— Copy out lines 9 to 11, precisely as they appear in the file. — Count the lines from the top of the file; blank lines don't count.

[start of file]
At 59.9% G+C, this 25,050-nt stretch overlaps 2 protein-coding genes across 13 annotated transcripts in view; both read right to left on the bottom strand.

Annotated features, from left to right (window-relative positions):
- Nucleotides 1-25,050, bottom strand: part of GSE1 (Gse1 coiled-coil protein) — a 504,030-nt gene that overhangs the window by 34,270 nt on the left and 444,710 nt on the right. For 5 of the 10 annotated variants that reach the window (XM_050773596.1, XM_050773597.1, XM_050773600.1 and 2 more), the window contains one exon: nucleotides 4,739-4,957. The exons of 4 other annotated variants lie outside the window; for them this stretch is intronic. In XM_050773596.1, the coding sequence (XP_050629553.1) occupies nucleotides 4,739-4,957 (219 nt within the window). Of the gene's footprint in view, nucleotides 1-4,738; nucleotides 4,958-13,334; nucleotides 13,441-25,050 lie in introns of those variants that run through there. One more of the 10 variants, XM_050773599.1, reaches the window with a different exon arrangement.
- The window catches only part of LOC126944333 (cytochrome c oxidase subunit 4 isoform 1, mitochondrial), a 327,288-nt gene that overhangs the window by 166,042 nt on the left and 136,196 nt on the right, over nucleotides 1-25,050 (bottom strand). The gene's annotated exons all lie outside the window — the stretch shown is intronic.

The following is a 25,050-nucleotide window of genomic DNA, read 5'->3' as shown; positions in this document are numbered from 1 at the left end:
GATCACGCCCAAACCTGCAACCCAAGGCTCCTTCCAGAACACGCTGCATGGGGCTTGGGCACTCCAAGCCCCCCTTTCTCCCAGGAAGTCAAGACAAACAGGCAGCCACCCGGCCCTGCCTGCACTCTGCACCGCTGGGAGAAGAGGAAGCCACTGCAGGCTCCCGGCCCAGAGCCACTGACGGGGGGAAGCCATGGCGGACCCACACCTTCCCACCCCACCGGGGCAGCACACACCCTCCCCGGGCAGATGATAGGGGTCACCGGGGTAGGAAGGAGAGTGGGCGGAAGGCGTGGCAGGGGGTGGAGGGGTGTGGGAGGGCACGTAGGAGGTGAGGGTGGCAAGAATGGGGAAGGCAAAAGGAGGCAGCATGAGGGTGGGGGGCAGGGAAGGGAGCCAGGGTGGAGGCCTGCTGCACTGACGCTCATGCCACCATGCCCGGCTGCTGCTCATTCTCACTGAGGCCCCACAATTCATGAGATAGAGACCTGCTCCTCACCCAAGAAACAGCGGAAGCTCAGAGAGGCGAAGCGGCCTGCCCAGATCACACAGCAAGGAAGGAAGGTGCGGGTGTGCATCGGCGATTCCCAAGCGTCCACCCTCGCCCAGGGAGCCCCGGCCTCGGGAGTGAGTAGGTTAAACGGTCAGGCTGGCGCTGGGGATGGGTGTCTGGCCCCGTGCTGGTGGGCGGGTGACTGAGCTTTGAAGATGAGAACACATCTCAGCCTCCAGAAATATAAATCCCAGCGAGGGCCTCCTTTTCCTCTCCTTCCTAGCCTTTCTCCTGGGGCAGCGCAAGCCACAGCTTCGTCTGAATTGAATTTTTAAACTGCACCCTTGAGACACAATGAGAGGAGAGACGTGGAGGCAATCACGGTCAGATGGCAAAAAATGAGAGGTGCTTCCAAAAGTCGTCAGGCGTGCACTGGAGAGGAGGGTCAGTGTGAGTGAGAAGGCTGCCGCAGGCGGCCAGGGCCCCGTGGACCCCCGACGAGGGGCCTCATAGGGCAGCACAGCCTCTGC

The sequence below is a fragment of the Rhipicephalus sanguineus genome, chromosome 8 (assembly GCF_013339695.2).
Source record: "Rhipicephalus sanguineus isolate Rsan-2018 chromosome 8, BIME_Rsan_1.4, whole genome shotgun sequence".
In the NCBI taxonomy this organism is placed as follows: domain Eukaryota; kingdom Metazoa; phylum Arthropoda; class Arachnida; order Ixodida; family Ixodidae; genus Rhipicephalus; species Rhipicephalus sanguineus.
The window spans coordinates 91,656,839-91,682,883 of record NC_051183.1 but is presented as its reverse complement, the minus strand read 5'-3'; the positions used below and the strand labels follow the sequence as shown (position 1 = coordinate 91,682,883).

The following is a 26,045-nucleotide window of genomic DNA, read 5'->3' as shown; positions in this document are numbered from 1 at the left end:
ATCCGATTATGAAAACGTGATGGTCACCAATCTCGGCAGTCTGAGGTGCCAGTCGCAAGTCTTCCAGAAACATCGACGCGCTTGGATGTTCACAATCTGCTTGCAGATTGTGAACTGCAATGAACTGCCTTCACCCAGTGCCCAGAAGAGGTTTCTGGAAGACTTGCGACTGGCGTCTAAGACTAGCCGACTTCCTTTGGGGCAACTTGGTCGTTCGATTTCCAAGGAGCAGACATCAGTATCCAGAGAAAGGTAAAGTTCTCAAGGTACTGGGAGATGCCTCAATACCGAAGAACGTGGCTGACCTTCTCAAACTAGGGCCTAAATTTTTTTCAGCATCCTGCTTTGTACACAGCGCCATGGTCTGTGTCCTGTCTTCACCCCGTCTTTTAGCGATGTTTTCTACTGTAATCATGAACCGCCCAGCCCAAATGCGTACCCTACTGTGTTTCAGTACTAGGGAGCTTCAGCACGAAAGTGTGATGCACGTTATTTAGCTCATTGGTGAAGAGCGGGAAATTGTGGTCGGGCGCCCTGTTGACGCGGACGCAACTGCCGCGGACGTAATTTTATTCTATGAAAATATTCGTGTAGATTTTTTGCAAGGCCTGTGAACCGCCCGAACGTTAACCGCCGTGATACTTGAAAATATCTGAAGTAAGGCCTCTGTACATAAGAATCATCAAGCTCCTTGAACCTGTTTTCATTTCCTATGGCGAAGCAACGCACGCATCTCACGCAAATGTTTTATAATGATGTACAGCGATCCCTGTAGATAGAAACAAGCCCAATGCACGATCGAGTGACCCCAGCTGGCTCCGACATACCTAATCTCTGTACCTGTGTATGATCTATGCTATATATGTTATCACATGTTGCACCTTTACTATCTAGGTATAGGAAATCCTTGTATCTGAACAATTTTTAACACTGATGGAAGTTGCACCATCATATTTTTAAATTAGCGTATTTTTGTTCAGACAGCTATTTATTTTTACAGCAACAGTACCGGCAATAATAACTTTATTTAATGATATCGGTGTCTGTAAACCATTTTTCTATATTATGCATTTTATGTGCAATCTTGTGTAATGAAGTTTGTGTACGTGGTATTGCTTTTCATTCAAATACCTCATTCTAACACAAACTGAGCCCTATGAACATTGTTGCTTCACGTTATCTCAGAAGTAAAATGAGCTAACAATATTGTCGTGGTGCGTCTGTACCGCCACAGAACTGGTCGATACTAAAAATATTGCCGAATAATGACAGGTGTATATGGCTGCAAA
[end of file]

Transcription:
In the NCBI taxonomy this organism is placed as follows: domain Eukaryota; kingdom Metazoa; phylum Arthropoda; class Arachnida; order Ixodida; family Ixodidae; genus Rhipicephalus; species Rhipicephalus sanguineus.
The window spans coordinates 91,656,839-91,682,883 of record NC_051183.1 but is presented as its reverse complement, the minus strand read 5'-3'; the positions used below and the strand labels follow the sequence as shown (position 1 = coordinate 91,682,883).

The following is a 26,045-nucleotide window of genomic DNA, read 5'->3' as shown; positions in this document are numbered from 1 at the left end: